Wolfram Alpha has been freely accessible on the Web for some time now. It allows anyone to do some of the work that Mathematica can do, in a browser. Now, it looks like the new Wolfram language, a very ambitious project to open up programming to many more people, is also going to be freely available on the Wolfram “cloud”. Details in this post by Wolfram himself. When I get some time freed up, I want to play with this!
A good speech by dana boyd deserves to be read widely by all software creators. I don’t particularly care for her singling out Google as an example of a company making wasteful use of the “cloud”, especially as she works for Microsoft, but I suppose she had to do this to stay in her employer’s good graces. But do read it, if you have any interest in making software or thinking about the public policy issues relating to software writing and its implications for the environment and other public welfare concerns.
For open-source software used heavily in the sciences, there is a problem with giving the proper incentives and recognition to developers. A recent article in SIAM News called Quo Vadis, Scientific Software correctly points out the main problem with current practice.
Current practice involves researchers who use scientific software reinventing the wheel very frequently. As the authors of the article point out, if you try to publish a paper in a journal of mathematics and claim some theorems in your paper, you will not be allowed to omit the proofs. Yet, we often see such things as a paper that uses some mathematical software but does not include the code written for the calculations included in the paper.
I have always insisted that the graduate students whom I advise include any simulation code they wrote and used in the appendix of their dissertations. More people need to do this.
From the problem of not sharing code readily in scientific work there also follows the problem of researchers reinventing the wheel. You may know of a paper that did a simulation you would like to do but don’t know the code for the simulation, so you have to write your own to do something very similar. The article points out some efforts to build open-source libraries of code already written by practicing scientists who use computation in their work but also mentions a related problem: there is no established system for contributors to such libraries to receive professional credit. This problem reduces the incentive for a young scholar to contribute good code to a library that could benefit the entire scientific community.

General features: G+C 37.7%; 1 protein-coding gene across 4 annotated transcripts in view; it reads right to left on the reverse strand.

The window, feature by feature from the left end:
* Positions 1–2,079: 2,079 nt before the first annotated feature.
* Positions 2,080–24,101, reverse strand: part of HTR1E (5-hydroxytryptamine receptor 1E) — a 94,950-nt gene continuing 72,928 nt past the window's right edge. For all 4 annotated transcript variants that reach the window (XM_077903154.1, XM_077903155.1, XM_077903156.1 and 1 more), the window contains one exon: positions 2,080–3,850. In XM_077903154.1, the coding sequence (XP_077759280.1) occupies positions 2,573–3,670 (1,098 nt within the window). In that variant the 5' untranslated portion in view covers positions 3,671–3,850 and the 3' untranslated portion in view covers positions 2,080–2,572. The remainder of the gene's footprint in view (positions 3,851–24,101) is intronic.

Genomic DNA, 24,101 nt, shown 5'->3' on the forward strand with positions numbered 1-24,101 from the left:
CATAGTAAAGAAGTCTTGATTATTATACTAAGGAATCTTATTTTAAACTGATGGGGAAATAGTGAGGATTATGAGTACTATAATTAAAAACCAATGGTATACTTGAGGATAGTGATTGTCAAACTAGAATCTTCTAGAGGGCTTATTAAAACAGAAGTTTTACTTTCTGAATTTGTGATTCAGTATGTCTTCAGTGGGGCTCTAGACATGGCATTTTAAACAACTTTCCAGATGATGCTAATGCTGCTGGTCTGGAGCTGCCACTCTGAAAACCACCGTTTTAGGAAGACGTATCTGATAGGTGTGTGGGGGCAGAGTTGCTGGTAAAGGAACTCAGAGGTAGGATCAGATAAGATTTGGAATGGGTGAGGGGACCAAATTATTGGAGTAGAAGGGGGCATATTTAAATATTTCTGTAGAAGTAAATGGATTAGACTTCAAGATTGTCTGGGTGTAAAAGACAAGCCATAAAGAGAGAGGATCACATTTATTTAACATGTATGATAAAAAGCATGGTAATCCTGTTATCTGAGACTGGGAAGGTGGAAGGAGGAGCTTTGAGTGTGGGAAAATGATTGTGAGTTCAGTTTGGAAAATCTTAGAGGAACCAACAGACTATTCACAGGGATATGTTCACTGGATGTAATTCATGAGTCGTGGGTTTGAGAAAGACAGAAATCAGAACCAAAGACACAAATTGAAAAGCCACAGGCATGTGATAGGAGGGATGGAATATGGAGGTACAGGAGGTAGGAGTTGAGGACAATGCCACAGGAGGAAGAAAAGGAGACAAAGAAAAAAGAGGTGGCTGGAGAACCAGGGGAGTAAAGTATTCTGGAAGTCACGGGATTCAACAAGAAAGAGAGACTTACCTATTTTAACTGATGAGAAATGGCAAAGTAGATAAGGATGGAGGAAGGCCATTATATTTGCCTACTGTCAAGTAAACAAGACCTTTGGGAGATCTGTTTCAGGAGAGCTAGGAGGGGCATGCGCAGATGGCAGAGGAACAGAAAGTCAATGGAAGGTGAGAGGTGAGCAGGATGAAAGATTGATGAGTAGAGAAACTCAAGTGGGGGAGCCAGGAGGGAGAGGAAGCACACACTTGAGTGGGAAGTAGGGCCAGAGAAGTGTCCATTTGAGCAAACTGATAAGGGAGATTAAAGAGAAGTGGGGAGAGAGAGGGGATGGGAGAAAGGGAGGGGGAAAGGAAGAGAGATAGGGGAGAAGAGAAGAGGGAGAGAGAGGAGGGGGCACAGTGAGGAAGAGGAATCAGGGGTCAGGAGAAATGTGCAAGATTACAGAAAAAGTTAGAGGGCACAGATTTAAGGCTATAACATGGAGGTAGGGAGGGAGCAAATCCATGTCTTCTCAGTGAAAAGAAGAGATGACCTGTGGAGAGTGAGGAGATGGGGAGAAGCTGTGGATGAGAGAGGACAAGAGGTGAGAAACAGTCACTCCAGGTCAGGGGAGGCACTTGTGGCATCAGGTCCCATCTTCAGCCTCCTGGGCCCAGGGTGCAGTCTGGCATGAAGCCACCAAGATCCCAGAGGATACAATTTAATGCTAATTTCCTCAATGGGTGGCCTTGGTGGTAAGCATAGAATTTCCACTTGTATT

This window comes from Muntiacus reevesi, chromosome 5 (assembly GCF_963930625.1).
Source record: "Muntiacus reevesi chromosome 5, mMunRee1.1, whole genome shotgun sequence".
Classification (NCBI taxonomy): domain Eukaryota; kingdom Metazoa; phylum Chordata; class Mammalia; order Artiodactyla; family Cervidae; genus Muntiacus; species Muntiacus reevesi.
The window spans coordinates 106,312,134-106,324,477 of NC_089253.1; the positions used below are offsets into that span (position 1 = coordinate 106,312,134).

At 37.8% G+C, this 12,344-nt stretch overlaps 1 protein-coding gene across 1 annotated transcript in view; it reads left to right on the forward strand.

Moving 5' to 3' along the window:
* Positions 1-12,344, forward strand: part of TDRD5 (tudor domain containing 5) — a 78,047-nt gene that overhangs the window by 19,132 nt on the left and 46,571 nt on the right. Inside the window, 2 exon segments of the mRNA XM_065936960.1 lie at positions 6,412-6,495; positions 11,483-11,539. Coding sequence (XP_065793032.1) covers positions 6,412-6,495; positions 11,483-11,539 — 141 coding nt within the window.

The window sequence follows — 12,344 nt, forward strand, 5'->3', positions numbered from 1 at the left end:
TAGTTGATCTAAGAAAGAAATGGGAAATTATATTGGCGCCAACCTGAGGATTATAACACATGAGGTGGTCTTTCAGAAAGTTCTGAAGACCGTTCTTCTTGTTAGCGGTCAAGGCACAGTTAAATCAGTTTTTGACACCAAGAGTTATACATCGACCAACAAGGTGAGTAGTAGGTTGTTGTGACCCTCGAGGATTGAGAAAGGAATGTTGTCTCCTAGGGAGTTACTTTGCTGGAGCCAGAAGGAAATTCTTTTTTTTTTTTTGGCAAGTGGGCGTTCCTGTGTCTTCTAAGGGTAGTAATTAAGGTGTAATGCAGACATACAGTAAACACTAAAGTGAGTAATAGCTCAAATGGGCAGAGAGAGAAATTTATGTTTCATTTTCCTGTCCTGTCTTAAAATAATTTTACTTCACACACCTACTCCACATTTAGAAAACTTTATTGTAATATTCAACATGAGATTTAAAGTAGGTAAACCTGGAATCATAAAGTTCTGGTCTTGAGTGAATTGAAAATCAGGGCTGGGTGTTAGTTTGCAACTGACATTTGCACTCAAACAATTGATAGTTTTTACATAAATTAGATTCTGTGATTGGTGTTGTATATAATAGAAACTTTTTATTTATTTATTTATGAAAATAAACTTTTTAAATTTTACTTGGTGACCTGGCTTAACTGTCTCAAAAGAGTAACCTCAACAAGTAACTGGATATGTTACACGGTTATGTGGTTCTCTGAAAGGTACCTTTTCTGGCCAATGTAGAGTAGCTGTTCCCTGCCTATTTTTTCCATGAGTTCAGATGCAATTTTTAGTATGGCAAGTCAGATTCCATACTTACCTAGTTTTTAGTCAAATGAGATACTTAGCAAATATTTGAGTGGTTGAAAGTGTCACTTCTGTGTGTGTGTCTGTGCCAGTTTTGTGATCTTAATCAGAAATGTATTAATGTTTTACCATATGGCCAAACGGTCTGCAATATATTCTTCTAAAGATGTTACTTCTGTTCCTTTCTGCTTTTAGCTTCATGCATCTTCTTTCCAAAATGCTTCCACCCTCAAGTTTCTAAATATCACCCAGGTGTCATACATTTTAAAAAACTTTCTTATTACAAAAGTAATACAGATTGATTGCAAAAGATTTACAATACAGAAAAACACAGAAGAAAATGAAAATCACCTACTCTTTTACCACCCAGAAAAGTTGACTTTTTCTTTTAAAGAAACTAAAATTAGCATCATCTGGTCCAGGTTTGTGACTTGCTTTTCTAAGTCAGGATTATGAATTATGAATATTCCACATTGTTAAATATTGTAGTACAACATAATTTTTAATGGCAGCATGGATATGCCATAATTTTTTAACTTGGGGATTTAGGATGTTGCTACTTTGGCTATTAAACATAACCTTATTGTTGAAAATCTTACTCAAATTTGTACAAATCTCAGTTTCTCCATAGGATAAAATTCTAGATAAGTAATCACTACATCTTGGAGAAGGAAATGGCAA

It seems to me there is a strong argument in favor of solving the credit-giving problem and stopping the current inefficient practice surrounding scientific software. The linked article concludes with some eminently sensible proposed solutions. I highly recommend it.
WordPress released JetPack 2.7 today, which lets WordPress blogs auto-publish to Google+ profiles and pages (finally). This is a test post. Expect more posts from this, my long underused economics-focused blog, to show up on my Google+ stream soon.
This is a test of the new connectivity of this site with my Google+ account. Sorry for the annoyance.
I have updated the page about LaTeX with new information on guides to LaTeX, found near the top.
Software is eating the world. Despite a poor year, Facebook has a market capitalization of $65 billion. This little company with barely 2000 developers is worth as much as a car marker.
Students should take notice. I would expect countless students to come to college demanding top-notch software training. I would expect graduate students to focus on building gorgeous software programs.
Yet software produced in universities and colleges is awful, and it is not getting better. I have a few explanations:
(Via Daniel Lemire’s blog) Highly recommended. Read all about it at the link on the top.